‘Just the right level of attention and entropy…probably by accident, but still…hell of a place to live. Ah, quadruple coffee, finally.’
The waitress put all four cups down with a polite, ‘there you go, Mr. Stahl,’ paused a second as if he would respond, then turned and walked with a slight curve back to the counter. As she went, the old guy who had apparently starred in Children Of The Corn before, leaned over and made slurping noises at her ass.
‘Everyone seems to know you here,’ I said, taking some of what I assumed was my coffee.
‘I mean that waitress, she just-…’
‘Nope. That was the other Nick, during one of his red phases.’ He paused, picking up one cup and downing it. Then pulled over the other and blew at the steam. ‘He kept her locked up at his housse for over a month. Made her dress up like Claire Danes one day, told her to stop looking like her the next. Then escorted her to the road outside his driveway and locked the gate.’
‘That’s pretty messed up.’
‘Ah, just the usual generic human shit. Tedious as fuck. Let’s move on to the alien talk, get it over with.’
‘Err…okay. What should I ask first?’
I laughed, nervously, and took more of my coffee. ‘Okay, something more specific. Which planet are you from?’
‘A big one,’ he answered, taking the tiniest sip from his second cup.
‘Is it outside this solar system or…’
‘It is outside?’
He rubbed his eye, possibly an affectation of tiredness.
‘So you’ve come from outside it, to here?’
‘You’ve come from inside it?’
Nick grabbed the sugar shaker and added almost half of it to his coffee, then put his elbows on the table and stared at me. ‘Let’s skip the questions…way too convoluted. Besides, you’re stuck on the basics, inside the solar system, outside it. What we need to be establishing is the true size of things.’
‘I don’t understand.’
‘Fine. An example. The universe is a very big, very empty place.’
‘Don’t give that face, dude. I know you think you know, but you don’t, not the way I do. See, your maps are always trying to squeeze everything onto one page, eight planets lined up in a straight line, but that’s bullshit, the universe doesn’t work that way. It is huge and unrelenting and…beyond human comprehension.’
I nodded, a video of the true size of the universe that I’d watched a few months back paused in my brain.
‘Even your own solar system. You ask me if I’ve been outside of it as if it’s just a little place at the end of the road.’
‘I didn’t mean it like-…’
He put a finger to his lips. The waitress came over with two tuna surprises and put both in front of Nick. Then asked if we needed anything else.
Nick didn’t look at her, so I said, no, we were fine, and pulled one of the plates over to my side.
The waitress wiped the edge of the table then bent down to pick something up off the floor. I couldn’t be sure but it looked like her hand was reaching over to Nick’s thigh.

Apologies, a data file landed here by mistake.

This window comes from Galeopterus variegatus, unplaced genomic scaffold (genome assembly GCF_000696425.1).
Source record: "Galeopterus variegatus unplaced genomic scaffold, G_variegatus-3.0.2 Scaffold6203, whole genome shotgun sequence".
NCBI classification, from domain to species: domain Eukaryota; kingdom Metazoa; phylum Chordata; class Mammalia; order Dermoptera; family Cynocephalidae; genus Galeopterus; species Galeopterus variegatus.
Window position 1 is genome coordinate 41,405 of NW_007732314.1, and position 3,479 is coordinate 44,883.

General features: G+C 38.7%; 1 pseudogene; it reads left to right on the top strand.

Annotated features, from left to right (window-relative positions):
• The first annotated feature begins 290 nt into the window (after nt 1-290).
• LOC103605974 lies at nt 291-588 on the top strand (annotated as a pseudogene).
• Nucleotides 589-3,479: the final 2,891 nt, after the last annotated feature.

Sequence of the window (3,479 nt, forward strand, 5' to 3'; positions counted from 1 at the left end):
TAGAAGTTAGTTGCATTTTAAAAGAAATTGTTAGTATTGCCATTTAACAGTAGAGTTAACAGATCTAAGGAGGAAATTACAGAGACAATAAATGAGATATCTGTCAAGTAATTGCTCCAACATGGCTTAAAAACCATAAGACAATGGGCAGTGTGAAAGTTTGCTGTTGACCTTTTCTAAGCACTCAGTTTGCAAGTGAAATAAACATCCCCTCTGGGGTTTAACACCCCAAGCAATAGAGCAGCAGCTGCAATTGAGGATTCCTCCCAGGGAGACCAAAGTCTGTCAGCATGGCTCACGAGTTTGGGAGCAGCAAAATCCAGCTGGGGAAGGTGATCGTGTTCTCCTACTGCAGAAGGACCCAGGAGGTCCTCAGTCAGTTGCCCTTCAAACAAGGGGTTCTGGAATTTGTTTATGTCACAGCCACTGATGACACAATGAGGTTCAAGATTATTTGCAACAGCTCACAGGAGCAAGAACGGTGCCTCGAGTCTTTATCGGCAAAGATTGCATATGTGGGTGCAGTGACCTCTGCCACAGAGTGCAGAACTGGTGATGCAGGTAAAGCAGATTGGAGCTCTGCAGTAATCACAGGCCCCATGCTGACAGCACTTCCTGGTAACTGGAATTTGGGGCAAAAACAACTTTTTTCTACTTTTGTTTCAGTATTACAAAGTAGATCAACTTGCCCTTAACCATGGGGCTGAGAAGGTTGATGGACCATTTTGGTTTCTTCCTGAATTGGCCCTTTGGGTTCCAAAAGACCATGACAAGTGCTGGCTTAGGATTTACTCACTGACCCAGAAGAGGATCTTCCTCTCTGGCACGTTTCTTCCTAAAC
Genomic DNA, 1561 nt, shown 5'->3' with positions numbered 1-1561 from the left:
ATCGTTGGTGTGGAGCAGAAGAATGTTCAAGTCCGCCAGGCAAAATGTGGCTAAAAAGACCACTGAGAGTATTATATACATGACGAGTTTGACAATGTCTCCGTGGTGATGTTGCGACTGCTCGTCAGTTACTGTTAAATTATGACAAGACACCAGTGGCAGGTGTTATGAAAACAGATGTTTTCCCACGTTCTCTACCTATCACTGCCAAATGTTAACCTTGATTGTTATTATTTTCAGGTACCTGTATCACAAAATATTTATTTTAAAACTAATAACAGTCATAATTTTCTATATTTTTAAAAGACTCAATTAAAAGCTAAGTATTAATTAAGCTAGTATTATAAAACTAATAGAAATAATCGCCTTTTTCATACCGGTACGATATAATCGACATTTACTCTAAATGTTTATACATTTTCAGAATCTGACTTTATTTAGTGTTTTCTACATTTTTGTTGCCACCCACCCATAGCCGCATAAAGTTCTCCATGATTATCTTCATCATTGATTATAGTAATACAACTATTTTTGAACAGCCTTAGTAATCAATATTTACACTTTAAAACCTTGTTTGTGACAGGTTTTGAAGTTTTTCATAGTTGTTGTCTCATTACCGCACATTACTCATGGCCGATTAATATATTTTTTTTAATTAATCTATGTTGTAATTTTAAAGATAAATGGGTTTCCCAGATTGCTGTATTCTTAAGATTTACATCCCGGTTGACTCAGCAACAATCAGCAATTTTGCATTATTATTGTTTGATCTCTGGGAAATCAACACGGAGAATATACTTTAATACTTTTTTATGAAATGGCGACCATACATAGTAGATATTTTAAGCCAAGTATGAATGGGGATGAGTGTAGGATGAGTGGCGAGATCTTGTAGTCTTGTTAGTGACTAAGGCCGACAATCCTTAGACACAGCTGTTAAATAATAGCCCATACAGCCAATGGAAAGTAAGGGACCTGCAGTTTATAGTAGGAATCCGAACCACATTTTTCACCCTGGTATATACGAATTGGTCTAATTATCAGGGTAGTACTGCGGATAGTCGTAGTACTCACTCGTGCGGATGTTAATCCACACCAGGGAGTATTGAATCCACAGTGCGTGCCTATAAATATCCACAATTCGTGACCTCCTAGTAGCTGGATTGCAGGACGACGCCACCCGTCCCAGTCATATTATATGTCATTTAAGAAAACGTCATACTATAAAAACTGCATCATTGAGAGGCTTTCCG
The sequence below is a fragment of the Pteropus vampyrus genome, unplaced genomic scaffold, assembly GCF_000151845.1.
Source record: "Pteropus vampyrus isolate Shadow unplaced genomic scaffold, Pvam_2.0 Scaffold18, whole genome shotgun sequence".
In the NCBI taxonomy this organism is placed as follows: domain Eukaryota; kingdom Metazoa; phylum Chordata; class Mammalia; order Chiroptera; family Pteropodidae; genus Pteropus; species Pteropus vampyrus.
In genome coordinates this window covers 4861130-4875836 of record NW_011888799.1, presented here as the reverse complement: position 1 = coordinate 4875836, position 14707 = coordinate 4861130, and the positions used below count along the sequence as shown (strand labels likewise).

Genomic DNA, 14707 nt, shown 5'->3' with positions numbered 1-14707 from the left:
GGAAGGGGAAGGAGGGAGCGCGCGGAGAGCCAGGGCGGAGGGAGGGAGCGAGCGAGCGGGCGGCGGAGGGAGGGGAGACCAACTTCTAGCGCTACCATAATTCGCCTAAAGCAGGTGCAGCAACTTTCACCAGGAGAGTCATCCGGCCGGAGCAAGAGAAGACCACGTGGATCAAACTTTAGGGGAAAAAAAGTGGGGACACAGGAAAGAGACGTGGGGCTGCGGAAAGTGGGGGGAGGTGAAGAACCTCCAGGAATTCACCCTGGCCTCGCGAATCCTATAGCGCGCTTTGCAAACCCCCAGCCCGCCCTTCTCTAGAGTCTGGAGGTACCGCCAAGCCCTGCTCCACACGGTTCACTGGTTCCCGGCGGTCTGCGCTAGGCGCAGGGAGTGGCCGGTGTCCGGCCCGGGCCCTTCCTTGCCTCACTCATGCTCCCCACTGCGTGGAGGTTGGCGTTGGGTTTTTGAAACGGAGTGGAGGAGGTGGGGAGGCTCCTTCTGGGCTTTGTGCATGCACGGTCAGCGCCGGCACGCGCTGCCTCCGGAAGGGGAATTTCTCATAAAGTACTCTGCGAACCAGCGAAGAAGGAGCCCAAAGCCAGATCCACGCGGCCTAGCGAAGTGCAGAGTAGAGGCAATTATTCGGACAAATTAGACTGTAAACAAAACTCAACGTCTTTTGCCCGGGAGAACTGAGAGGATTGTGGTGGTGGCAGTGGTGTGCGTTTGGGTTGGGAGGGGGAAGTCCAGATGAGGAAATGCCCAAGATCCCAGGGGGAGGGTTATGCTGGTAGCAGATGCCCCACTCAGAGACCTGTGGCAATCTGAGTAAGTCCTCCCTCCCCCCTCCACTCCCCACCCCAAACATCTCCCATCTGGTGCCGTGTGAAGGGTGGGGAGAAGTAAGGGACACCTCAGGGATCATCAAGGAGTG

Then it wasn’t.
She was back up and walking off towards the counter.
‘That was weird,’ I said, pulling one of the plates over to my side.
‘Scale and distances,’ Nick continued, sliding the salt and pepper pots over. ‘This salt pot is Earth, the pepper, Mars. You wanna go from one to the other, that’s practically next door. It takes humans…what, a year to get there? Takes me about two seconds.’
‘But that’s only cos I’ve been there before. See, if I know a place, I can set up shortcuts so I don’t need to actively go there. Nah, don’t even ask, dude, it’s way above your level.’
I lowered my hand, surprised I’d raised it in the first place.
‘If there’s no shortcut, if I go in my own vessel then…six hours, maybe seven…I’m not sure the exact number cos, honestly, I haven’t done it for a long time. I only really go up there to drift nowadays…the last few decades or so.’ He paused, eating some of the tuna surprise while also staring at the one on my plate. ‘The point is…Mars isn’t that far. Jupiter isn’t that far. None of the planets are…Makemake might take a week or two, its orbit is pretty weird, but mostly it’s just like you humans on your airplanes.’
I drank some coffee and looked at the dark green sauce smeared on the side of my plate. ‘Think I get it.’
‘I doubt it, dude.’
‘You’re an alien, you can do some things humans can’t…’
‘…travel places we can’t reach. With better technology. Though I’m still not sure where you actually come from…which planet, I mean.’
He glared at me, his eyes turning that classical shade of lilac.
‘Wah…your eyes…they’re purple again.’
‘Is that normal?’
‘For your kind, I mean?’
He ripped off a chunk of tuna with his bare hand and looked out the window. Was he annoyed? Or just tired of talking to an ant? I assumed it was at least one of the two, so I backed off a little, focusing on the VR promo screen on the wall nearby. They were playing the ad for the Lakeside VR game, or experience as the credits called it. Play by the lake. Mingle with celebrities in their homes. Visit the darker side of the human soul. In the Category IV version, do so much more.
When it was over, they played it again. And again. Five times in a row before Pluto 2280 finally elbowed its way in.
‘Your favourite game…’ said Stahl, finishing off the last bit of tuna.
‘Back in Japan…you were very taken by it.’
I watched the ad play its last few scenes and had a sudden rush of phantom bile come up my throat as a female astronaut sat up with her bare back turned, asking the audience if they wanted to go again.